ABSTRACT: The drug release behavior of beads made of poly(methyl vinyl ether-co-maleic acid) was investigated with respect to the influence of microwave irradiation. The beads were prepared by an extrusion method with sodium diclofenac as a model water-soluble drug. The beads were subjected to microwave irradiation at 80 W for 5 and 20 min, and at 300 W for 1 min 20 s and 5 min 20 s. The profiles of drug dissolution, drug content, drug-polymer interaction, and polymer-polymer interaction were determined by using dissolution testing, drug content assay, differential scanning calorimetry, and Fourier transform infra-red spectroscopy. Keeping the level of supplied irradiation energy identical, treatment of beads by microwave at varying intensities of irradiation did not bring about similar drug release profiles. The extent and rate of drug released from beads were markedly enhanced through treating the samples by microwave at 80 W as a result of loss of polymer-polymer interaction via the (CH(2))(n) moiety, but decreased upon treating the beads by microwave at 300 W following polymer-polymer interaction via the O-H, COOH, and COO(-) moieties as well as drug-polymer interaction via the N-H, O-H, COO(-), and C-O moieties. The beads treated by microwave at 300 W exhibited a higher level of drug release retardation capacity than those that were treated by microwave at 80 W in spite of polymer-polymer interaction via the (CH(2))(n) moiety was similarly reduced in the matrix. The mechanism of drug release of both microwave-treated and untreated beads tended to follow zero order kinetics. The drug release was markedly governed by the state of polymer relaxation of the matrix and was in turn affected by the state of polymer-polymer and/or drug-polymer interaction in beads.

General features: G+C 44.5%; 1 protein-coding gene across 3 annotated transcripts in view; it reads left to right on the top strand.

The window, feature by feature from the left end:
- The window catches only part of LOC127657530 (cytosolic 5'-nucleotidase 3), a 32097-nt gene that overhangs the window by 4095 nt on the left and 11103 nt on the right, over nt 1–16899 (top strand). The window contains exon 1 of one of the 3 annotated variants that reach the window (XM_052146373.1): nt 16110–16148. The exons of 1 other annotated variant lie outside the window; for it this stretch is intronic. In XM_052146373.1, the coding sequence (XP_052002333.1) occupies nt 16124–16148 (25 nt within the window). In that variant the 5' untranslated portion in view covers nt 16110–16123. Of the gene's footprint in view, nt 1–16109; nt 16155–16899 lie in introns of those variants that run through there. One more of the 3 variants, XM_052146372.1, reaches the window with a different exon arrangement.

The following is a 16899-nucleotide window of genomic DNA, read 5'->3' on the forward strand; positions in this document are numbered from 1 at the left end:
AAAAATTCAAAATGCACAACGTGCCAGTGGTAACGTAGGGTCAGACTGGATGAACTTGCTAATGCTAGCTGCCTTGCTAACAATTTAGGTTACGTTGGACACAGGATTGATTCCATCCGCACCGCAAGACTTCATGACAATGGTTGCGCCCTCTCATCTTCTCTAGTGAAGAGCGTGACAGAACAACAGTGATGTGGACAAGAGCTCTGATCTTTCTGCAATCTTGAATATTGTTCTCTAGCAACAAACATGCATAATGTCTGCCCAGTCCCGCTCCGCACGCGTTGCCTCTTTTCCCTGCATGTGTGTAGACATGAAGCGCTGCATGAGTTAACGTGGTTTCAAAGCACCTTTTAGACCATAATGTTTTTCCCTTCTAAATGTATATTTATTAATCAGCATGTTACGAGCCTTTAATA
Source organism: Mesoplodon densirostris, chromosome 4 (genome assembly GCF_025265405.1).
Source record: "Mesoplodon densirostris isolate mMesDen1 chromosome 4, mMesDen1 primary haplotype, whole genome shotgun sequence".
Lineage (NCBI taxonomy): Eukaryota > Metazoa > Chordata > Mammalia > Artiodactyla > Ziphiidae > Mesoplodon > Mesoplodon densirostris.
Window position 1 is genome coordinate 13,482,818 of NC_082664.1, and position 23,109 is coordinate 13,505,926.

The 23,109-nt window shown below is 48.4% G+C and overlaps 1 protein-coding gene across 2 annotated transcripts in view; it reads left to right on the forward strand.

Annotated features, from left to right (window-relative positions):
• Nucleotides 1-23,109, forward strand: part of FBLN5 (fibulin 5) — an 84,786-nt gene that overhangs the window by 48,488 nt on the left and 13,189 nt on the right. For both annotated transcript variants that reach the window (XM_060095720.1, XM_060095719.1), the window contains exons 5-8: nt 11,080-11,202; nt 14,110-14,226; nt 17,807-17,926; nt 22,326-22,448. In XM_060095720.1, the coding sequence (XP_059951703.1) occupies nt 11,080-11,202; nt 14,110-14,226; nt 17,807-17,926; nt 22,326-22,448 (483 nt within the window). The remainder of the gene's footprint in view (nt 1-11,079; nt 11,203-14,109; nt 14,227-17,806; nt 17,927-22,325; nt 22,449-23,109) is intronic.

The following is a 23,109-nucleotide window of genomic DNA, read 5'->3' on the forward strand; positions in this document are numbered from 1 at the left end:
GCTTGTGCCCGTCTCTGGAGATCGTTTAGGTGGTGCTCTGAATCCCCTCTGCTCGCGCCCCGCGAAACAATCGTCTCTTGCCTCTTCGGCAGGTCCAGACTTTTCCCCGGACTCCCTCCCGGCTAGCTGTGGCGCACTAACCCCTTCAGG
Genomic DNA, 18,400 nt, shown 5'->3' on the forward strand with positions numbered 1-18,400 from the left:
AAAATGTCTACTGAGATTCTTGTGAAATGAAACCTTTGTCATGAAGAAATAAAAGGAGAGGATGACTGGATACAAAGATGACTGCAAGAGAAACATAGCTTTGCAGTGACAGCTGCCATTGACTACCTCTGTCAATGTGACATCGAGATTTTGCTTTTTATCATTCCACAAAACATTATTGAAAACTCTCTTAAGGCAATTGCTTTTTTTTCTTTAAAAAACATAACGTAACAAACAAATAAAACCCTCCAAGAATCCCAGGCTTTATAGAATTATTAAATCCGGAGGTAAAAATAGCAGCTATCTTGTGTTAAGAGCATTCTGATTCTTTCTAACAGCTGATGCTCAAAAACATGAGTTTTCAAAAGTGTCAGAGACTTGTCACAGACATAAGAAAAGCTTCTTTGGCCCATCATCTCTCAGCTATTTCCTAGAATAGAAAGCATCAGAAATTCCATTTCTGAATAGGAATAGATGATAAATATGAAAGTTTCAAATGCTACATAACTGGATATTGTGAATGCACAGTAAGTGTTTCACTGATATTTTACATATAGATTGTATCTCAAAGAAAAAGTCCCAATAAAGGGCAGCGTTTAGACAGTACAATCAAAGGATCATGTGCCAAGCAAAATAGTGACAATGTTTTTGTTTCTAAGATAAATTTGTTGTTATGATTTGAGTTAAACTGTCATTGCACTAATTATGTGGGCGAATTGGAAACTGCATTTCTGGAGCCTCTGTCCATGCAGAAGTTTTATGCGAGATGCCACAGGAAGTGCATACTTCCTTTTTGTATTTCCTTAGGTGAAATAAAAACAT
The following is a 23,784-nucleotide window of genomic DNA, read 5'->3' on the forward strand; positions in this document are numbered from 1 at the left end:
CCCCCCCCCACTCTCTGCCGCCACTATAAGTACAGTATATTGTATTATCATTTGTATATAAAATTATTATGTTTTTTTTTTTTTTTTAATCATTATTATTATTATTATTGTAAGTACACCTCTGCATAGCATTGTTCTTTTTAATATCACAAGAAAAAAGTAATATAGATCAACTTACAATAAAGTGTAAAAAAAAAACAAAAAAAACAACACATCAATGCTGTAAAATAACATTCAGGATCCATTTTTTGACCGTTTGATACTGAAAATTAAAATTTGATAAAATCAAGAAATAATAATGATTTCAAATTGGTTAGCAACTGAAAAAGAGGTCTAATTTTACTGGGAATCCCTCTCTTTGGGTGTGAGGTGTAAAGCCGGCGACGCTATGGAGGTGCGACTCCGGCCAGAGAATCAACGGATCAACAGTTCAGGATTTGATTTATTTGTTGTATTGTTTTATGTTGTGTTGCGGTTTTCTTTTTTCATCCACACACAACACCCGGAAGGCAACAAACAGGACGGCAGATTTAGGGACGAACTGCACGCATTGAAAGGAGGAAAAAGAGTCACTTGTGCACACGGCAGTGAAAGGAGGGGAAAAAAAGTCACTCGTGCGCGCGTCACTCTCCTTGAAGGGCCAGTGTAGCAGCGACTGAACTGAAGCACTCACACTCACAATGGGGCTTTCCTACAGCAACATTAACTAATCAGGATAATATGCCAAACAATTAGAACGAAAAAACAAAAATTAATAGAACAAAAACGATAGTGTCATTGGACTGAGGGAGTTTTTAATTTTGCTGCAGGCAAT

Drug Development and Industrial Pharmacy 08/2007; 33(7):737-46. · 1.49 Impact Factor